Psychological Trauma and PTSD in HIV-positive Women

A Meta-analysis

E. L. Machtinger; T. C. Wilson; J. E. Haberer; D. S. Weiss


AIDS and Behavior. 2012;16(8):2091-2100. 

In This Article

Abstract and Introduction


Women bear an increasing burden of the HIV epidemic and face high rates of morbidity and mortality. Trauma has been increasingly associated with the high prevalence and poor outcomes of HIV in this population. This meta-analysis estimates rates of psychological trauma and posttraumatic stress disorder (PTSD) in HIV-positive women from the United States. We reviewed 9,552 articles, of which 29 met our inclusion criteria, resulting in a sample of 5,930 individuals. The findings demonstrate highly disproportionate rates of trauma exposure and recent PTSD in HIV-positive women compared to the general population of women. For example, the estimated rate of recent PTSD among HIV-positive women is 30.0% (95% CI 18.8–42.7%), which is over five-times the rate of recent PTSD reported in a national sample of women. The estimated rate of intimate partner violence is 55.3% (95% CI 36.1–73.8%), which is more than twice the national rate. Studies of trauma-prevention and trauma-recovery interventions in this population are greatly needed.


Women bear a steadily increasing burden of the HIV epidemic. In the United States (US), women account for at least 27% of all new HIV/AIDS diagnoses, up from 8% in 1985 and 14% in 1992.[1–3] Women of color bear the lion's share of this burden; Black and Hispanic women now represent more than three-quarters (77%) of women recently diagnosed with HIV/AIDS.[3]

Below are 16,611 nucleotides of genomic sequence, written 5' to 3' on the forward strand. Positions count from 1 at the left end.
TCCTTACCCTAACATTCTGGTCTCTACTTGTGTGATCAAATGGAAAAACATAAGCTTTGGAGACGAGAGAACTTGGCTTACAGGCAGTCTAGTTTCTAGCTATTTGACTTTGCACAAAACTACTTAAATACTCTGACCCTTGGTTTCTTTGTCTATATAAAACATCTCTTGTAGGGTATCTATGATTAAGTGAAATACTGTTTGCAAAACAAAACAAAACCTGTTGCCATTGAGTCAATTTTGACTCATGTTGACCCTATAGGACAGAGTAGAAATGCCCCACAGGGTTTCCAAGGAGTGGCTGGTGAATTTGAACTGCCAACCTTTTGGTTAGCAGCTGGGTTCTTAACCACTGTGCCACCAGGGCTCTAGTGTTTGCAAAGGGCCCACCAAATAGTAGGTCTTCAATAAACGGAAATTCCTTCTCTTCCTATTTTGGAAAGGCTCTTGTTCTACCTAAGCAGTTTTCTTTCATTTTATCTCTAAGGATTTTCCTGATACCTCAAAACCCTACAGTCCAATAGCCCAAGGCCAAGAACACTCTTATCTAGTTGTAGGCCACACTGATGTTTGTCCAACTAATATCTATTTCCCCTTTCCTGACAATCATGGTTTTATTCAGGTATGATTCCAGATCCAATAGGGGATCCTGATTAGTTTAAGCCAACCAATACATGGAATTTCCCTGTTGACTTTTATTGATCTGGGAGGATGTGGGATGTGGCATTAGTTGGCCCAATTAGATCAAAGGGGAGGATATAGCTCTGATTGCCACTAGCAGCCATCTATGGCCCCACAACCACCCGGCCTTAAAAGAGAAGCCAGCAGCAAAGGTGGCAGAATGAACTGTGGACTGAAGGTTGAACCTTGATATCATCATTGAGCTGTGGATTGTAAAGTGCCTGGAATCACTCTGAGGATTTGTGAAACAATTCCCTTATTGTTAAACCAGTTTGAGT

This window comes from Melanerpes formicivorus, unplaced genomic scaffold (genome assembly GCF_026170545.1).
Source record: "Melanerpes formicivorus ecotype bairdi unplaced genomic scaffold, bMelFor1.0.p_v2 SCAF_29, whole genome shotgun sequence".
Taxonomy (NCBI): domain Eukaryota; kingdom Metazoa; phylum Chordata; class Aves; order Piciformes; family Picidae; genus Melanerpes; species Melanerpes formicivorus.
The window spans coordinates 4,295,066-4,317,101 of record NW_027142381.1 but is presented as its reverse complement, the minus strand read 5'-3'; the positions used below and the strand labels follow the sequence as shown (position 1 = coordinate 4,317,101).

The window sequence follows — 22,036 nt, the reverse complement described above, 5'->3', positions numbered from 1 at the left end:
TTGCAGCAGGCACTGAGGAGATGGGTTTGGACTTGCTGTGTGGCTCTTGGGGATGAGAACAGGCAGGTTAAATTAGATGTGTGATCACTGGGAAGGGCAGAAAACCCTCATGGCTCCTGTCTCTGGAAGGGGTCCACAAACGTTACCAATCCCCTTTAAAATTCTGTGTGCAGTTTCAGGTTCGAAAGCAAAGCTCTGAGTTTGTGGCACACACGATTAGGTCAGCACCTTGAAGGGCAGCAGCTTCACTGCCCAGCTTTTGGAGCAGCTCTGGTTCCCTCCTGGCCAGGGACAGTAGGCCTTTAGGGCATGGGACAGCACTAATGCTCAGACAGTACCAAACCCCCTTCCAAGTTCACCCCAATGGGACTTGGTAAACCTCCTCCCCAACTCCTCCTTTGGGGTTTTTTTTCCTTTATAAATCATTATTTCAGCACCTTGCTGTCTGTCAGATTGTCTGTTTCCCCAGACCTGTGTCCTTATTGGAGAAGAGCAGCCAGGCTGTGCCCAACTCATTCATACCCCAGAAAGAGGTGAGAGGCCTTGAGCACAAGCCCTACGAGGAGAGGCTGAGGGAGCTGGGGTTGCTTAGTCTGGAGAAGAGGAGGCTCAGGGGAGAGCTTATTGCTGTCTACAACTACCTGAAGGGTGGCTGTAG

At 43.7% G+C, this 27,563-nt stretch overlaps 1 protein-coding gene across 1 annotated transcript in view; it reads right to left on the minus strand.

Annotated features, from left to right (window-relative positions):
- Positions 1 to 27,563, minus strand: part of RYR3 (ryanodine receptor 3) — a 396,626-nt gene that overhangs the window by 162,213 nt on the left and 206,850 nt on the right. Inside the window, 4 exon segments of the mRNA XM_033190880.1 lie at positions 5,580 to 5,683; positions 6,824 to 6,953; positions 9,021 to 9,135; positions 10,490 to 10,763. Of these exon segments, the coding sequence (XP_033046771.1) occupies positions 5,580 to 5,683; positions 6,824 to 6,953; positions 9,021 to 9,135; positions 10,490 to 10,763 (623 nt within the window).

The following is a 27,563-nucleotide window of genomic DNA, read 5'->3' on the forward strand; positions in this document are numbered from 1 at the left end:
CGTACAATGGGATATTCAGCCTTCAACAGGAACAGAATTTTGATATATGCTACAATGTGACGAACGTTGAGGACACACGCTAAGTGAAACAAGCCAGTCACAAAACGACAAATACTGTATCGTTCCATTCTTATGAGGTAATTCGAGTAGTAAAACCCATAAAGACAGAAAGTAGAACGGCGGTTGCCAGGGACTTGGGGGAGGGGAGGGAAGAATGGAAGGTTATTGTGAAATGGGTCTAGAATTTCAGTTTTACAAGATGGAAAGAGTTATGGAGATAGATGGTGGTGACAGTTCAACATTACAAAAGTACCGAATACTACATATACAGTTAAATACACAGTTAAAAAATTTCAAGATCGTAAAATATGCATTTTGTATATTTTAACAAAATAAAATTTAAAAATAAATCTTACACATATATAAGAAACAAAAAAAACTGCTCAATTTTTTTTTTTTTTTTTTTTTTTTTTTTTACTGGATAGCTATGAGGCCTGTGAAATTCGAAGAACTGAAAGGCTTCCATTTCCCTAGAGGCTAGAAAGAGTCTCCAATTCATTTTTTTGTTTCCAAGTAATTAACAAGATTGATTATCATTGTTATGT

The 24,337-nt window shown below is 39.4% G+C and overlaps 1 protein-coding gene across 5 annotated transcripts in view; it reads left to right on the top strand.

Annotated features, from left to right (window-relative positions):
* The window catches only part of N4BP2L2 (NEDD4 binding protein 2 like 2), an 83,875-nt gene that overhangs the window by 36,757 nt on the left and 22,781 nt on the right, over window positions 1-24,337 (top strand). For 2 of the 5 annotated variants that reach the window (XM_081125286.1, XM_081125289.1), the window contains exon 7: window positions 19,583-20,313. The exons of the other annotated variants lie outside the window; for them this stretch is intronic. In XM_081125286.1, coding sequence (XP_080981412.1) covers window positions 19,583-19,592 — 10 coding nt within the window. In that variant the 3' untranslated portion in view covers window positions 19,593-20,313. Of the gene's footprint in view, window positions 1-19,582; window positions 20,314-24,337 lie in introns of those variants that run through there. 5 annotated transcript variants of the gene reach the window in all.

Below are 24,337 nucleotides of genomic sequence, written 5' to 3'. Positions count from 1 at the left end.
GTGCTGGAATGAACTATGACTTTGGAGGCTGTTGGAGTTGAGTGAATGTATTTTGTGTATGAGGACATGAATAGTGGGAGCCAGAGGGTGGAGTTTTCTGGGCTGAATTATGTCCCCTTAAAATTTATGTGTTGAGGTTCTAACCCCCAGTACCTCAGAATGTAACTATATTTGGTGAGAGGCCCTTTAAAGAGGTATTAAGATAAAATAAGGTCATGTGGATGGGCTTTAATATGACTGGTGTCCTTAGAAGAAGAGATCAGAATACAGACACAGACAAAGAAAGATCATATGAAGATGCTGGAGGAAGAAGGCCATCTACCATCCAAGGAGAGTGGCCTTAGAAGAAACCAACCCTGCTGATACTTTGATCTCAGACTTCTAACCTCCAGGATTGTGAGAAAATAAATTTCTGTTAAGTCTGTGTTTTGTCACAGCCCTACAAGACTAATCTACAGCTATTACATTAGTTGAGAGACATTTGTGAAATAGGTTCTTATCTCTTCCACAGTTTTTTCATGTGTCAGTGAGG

Despite the availability of effective antiretroviral therapy (ART), women face surprisingly high rates of HIV-related morbidity and mortality.[1,4,5] HIV/AIDS is now the leading cause of death for US Black women aged 25–34.[1] Numerous calls have been made to identify and respond to factors associated with the high prevalence and poor outcomes of HIV in women.[6–8]

Trauma is increasingly recognized as an important factor associated with the rising prevalence and poor outcomes of HIV in women.[9–11] HIV-positive women are affected by high rates of sexual and physical trauma in both childhood and adulthood, as well as by posttraumatic stress disorder (PTSD).[12–40] Trauma and PTSD are well known to predispose women to becoming infected with HIV.[11,16,17,41–43] Once infected, women exposed to trauma and those who go on to develop PTSD have poorer health outcomes[44–49] and higher transmission risk behaviors.[12,15,16,25,27,50,51]

Although prior studies[12–40] have documented high rates of different types of psychologically traumatizing experiences and PTSD in HIV-positive women, the rates reported by individual studies often vary, even for a specific type of trauma. For example, the reported rates of intimate partner violence (IPV) among US HIV-positive women range from 10 to 100%[25,26] and the reported rates of recent PTSD range from 15 to 53%.[23,37] Many studies cannot be generalized to the larger HIV-positive female population in the US because of the use of convenience samples or site–specific recruitment methods (e.g., prisons, drug treatment programs).

The purpose of this study is to employ meta-analytic technique to clarify rates of trauma exposure and PTSD in HIV-positive women and, where possible, to compare these rates to those in the general population of US women. To the authors' knowledge, this is the first time that a meta-analysis has addressed this question.